On 9th December, the Financial Conduct Authority (FCA) gave an update on the post-implementation review of the loan-based and investment-based crowdfunding market. Their earlier call for input raised a number of issues for discussion; the feedback statement provides a first response to the feedback received and sets out the next steps.
Based on a review of the feedback received, issues seen during the supervision of crowdfunding platforms currently trading and consideration of applications from firms seeking full authorisation, the FCA believes it is appropriate to modify a number of rules for the market.
Loan-based and investment-based crowdfunding
For both loan-based and investment-based crowdfunding platforms they have found that, for example:
• It is difficult for investors to compare platforms with each other or to compare crowdfunding with other asset classes due to complex and often unclear product offerings;
• It is difficult for investors to assess the risks and returns of investing on a platform;
• Financial promotions do not always meet their requirement to be ‘clear, fair and not misleading’ and;
• The complex structures of some firms introduce operational risks and/or conflicts of interest that are not being managed sufficiently.
In the loan-based crowdfunding market in particular they are concerned that, for example:
• Certain features, such as some of the provision funds used by platforms, introduce risks to investors that are not adequately disclosed and may not be sufficiently understood by investors;
• The plans some firms have for wind-down in the event of their failure are inadequate to successfully run-off loan books to maturity and;
• The FCA have challenged some firms to improve their client money handling standards.
Proposals for new rules to be considered in Q1 2017
The FCA plan to consult on additional rules in a number of areas. These include more prescriptive requirements on the content and timing of disclosures by both loan-based and investment-based crowdfunding platforms.
For loan-based crowdfunding, the FCA also intend to consult on:
• Strengthening rules on wind-down plans;
• Additional requirements or restrictions on cross-platform investment and;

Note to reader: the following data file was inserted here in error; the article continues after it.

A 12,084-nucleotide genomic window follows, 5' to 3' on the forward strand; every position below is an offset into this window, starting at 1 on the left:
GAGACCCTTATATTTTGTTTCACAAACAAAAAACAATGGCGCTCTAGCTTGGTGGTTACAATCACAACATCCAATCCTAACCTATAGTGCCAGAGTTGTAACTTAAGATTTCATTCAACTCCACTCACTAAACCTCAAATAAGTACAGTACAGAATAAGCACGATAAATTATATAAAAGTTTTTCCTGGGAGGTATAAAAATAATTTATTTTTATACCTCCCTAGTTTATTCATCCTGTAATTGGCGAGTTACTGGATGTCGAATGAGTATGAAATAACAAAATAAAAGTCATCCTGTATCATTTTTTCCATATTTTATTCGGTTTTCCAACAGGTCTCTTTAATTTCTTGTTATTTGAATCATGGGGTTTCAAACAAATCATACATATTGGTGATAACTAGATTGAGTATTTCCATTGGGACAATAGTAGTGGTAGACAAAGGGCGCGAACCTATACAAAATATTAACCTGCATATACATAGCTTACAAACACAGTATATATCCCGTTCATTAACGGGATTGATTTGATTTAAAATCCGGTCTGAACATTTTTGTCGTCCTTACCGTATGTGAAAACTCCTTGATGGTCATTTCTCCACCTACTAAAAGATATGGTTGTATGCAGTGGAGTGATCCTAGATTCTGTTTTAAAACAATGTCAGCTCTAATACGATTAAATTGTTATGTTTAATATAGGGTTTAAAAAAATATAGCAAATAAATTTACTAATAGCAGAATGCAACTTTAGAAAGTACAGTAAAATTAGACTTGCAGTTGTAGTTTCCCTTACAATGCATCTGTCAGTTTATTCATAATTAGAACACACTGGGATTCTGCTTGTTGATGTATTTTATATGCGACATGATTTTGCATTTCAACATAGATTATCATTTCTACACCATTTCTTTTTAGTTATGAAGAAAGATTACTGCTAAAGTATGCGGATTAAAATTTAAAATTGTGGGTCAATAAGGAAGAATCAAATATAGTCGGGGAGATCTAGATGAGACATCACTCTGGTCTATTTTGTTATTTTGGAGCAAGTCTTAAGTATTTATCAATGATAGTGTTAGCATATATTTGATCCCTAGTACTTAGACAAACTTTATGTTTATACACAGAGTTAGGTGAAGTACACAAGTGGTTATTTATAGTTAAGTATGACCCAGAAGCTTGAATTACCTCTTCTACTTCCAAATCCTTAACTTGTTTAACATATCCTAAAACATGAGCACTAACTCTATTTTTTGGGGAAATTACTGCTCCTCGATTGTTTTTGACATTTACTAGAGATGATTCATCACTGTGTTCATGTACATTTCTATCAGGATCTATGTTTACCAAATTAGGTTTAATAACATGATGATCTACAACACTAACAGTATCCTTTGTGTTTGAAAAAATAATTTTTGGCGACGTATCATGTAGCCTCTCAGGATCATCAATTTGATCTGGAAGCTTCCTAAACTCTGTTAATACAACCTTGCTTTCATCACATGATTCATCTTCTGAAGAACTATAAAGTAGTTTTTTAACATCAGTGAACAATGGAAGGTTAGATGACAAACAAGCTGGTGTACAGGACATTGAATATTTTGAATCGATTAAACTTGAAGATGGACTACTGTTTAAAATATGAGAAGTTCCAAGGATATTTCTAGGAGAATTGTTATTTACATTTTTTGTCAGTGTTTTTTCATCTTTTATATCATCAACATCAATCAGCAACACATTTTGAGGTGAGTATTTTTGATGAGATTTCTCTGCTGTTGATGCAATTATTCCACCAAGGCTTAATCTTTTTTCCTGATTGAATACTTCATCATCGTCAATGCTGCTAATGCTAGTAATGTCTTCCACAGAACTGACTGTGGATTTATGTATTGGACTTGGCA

• Extending mortgage-lending standards to loan-based platforms.
The FCA’s current rules on loan-based and investment-based crowdfunding platforms came into force in April 2014. They aimed to create a proportionate regulatory framework that provided adequate investor protection whilst allowing for innovation and growth in the market.
The call for input in July 2016 launched a post-implementation review of these rules. The paper summarised market developments since 2014 and some of the FCA’s emerging concerns.
Andrew Bailey, Chief Executive of the FCA said, “our focus is ensuring that investor protections are appropriate for the risks in the crowdfunding sector while continuing to promote effective competition in the interests of consumers. Based on our findings to date, we believe it is necessary to strengthen investor protection in a number of areas. We plan to consult next year on new rules to address the issues we have identified.”
Their on-going research and investigatory work should be completed early in 2017. At that stage, the FCA will complete the post-implementation review and determine whether further consultation on rule changes is needed.
Responding to his update from the FCA on proposed new rules for the crowdfunding sector, RSM financial services partner Damian Webb commented, “The increased focus and oversight in the peer to peer sector has to be welcomed. The peer to peer sector has grown exponentially over the past five years, from small start-ups we now have large established financial institutions. The sector has benefitted from the “light touch” approach previously adopted by the FCA but noting the current and forecast scale of these institutions it is only right that the FCA looks to bring the sector in line with existing regulations and best practice.
“There is a real risk that in the absence of the FCA regularising the sector, practices could emerge which undermine the position of investors. Any fall-out could fundamentally undermine our growing FinTech sector and undermine the UK’s reputation for financial probity.”